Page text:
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Active art form leaves lasting impressions

By Burk Krohe

One of my earliest vivid memories is playing Duck Hunt with my dad on the original Nintendo Entertainment System. I remember playing in the darkened living room just off the small den that also served as my bedroom—but just until we could move to a larger home.

I took the orange and gray light gun and walked a foot away from the TV screen, blasting ducks left and right. My dad insisted it would be more fun to play from farther away, but I remained skeptical.

I’ve never asked why my parents felt the urge to buy that Nintendo, nor do I much care. I’m just happy they did because it started a lifelong obsession for my younger brother and me. 

Every year, our Christmas lists consisted mostly of video games, the names of which my parents could hardly comprehend. We spent any spare change or birthday money adding to a growing collection of cartridges and discs. We subscribed to Playstation Magazine for about five years, which to date, is still the longest relationship I’ve ever had.

Now here I am 20 years later—still playing. Video games have changed over the years, though. Even the technologically challenged can see that. Two-dimensional side scrollers such as Super Mario Bros. have made way for games with incredibly detailed virtual worlds and stories. But one thing hasn’t changed: As Rodney Dangerfield put it, video games still “get no respect.”

In fact, some of you might even be acutely aware that legendary film critic Roger Ebert has written several pieces on why video games cannot be art or even have a shred of artistic merit. And you might be inclined to agree with him. My editor probably will.

Ebert argues that interactivity and working to accomplish goals, reaching a finish line violate what it means to be “art.” By his standard, art is something that must be enjoyed passively. He has conceded begrudgingly that video games may one day approach what an average person would consider art, but no one living today will see that day. That’s a pretty bold, if not misguided, prediction.

I’ve never agreed with broad generalizations of video games or gamers, which he is most certainly making. I’ve found games are just as capable of evoking emotion and feeling as books, songs or movies. Except instead of merely watching or imagining the hero, you are the hero, which adds a level of satisfaction beyond those initial emotions. Plus, there’s a sense of accomplishment—a very strong emotion—that comes from playing and finishing those pesky goals.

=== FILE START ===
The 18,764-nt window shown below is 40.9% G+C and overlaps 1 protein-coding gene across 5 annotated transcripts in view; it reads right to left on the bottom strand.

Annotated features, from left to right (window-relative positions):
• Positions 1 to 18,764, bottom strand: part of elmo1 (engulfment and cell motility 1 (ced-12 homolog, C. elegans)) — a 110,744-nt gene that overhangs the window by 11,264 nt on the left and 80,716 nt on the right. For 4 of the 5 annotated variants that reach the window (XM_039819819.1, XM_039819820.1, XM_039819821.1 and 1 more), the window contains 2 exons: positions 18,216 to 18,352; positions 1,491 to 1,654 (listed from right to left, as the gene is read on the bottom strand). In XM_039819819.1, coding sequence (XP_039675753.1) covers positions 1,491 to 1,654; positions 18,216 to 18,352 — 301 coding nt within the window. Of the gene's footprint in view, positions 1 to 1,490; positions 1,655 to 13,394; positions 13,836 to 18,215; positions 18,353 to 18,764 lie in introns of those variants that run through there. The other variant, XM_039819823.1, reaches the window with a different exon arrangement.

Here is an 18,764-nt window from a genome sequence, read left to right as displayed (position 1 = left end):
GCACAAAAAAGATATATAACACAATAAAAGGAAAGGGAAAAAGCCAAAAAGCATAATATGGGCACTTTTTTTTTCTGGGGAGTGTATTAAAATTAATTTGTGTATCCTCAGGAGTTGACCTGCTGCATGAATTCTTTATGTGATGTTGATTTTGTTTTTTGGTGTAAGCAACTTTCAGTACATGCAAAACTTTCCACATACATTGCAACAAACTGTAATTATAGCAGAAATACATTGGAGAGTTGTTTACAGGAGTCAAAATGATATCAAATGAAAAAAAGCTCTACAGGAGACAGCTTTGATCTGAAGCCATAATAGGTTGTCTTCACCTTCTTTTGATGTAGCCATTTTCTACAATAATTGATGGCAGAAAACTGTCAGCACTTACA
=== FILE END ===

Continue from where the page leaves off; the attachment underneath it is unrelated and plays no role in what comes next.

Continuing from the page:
Apparently, that’s a problem for Ebert, but I’m not buying it. Nearly all forms of “art” double as entertainment; the two aren’t mutually exclusive.

I’ve also played video games that had better stories and were a hell of a lot more enthralling or suspenseful than many movies I’ve seen (and I’ve seen a lot). Sure, sometimes the dialogue in video games isn’t great or the stories might be disjointed, but they allow you the flexibility to fill in parts of the story in your own mind. And that’s fine because it creates a uniquely tailored experience.

I’ll admit, a lot of games are unabashedly shallow and a lot aren’t very good. But should we judge the medium as a whole on those games? If so, then I’m going to judge movies solely by whatever Michael Bay directs.

It would truly be a mistake to ignore the video games that stand out, those that make lasting impressions. For example, BioShock might be the best critique of Ayn Rand’s objectivism I’ve ever encountered.

Then there’s the Mass Effect series, which, as far as science-fiction space epics go, rivals “Star Wars.” Ico contains minimal dialogue yet still manages to tell a wonderfully unique, sweet story. More kid-friendly series such as Ratchet and Clank and Sly Cooper rival Pixar in character and set design, quirky humor and good ole’ fashioned clean fun.

In one of his pieces, Ebert wonders why we gamers aren’t content just to play our silly little games and not worry about how seriously they’re taken by others. Well Roger, I’ll tell you why.

Art is about evoking emotion, stirring something inside of you, making you feel something you hadn’t before. To say video games cannot be art is also to say they cannot evoke those things. Naturally, we gamers, those who have felt something from a game, don’t like being called liars.

I know I don’t.









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